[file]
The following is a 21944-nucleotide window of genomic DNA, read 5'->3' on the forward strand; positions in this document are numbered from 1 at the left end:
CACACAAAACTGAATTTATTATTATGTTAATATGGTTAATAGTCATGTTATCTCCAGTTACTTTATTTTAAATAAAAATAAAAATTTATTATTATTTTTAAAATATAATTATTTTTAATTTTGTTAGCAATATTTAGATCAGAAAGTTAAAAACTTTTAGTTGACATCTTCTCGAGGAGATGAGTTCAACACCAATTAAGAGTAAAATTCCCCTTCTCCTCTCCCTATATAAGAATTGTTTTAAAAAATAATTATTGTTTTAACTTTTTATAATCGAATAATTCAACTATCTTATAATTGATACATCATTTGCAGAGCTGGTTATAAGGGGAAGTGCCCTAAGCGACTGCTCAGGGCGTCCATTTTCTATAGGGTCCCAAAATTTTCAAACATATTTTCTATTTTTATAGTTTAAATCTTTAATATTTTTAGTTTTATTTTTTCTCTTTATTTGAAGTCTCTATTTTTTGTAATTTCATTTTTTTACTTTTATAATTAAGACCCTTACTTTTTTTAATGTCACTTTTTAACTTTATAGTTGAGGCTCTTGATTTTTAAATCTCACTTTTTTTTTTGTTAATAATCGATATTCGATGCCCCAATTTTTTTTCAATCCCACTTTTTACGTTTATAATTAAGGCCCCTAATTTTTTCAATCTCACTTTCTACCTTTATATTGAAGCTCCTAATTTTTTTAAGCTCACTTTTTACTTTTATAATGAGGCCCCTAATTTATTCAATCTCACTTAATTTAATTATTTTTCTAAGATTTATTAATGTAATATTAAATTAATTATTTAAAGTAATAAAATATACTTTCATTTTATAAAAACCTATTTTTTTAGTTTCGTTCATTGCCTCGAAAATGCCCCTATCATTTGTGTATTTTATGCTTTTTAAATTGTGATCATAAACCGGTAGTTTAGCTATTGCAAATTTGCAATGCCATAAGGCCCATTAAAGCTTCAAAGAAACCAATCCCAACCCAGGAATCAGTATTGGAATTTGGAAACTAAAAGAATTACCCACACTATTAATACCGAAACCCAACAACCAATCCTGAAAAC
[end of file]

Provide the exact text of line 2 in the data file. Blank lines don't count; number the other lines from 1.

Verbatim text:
CACACAAAACTGAATTTATTATTATGTTAATATGGTTAATAGTCATGTTATCTCCAGTTACTTTATTTTAAATAAAAATAAAAATTTATTATTATTTTTAAAATATAATTATTTTTAATTTTGTTAGCAATATTTAGATCAGAAAGTTAAAAACTTTTAGTTGACATCTTCTCGAGGAGATGAGTTCAACACCAATTAAGAGTAAAATTCCCCTTCTCCTCTCCCTATATAAGAATTGTTTTAAAAAATAATTATTGTTTTAACTTTTTATAATCGAATAATTCAACTATCTTATAATTGATACATCATTTGCAGAGCTGGTTATAAGGGGAAGTGCCCTAAGCGACTGCTCAGGGCGTCCATTTTCTATAGGGTCCCAAAATTTTCAAACATATTTTCTATTTTTATAGTTTAAATCTTTAATATTTTTAGTTTTATTTTTTCTCTTTATTTGAAGTCTCTATTTTTTGTAATTTCATTTTTTTACTTTTATAATTAAGACCCTTACTTTTTTTAATGTCACTTTTTAACTTTATAGTTGAGGCTCTTGATTTTTAAATCTCACTTTTTTTTTTGTTAATAATCGATATTCGATGCCCCAATTTTTTTTCAATCCCACTTTTTACGTTTATAATTAAGGCCCCTAATTTTTTCAATCTCACTTTCTACCTTTATATTGAAGCTCCTAATTTTTTTAAGCTCACTTTTTACTTTTATAATGAGGCCCCTAATTTATTCAATCTCACTTAATTTAATTATTTTTCTAAGATTTATTAATGTAATATTAAATTAATTATTTAAAGTAATAAAATATACTTTCATTTTATAAAAACCTATTTTTTTAGTTTCGTTCATTGCCTCGAAAATGCCCCTATCATTTGTGTATTTTATGCTTTTTAAATTGTGATCATAAACCGGTAGTTTAGCTATTGCAAATTTGCAATGCCATAAGGCCCATTAAAGCTTCAAAGAAACCAATCCCAACCCAGGAATCAGTATTGGAATTTGGAAACTAAAAGAATTACCCACACTATTAATACCGAAACCCAACAACCAATCCTGAAAAC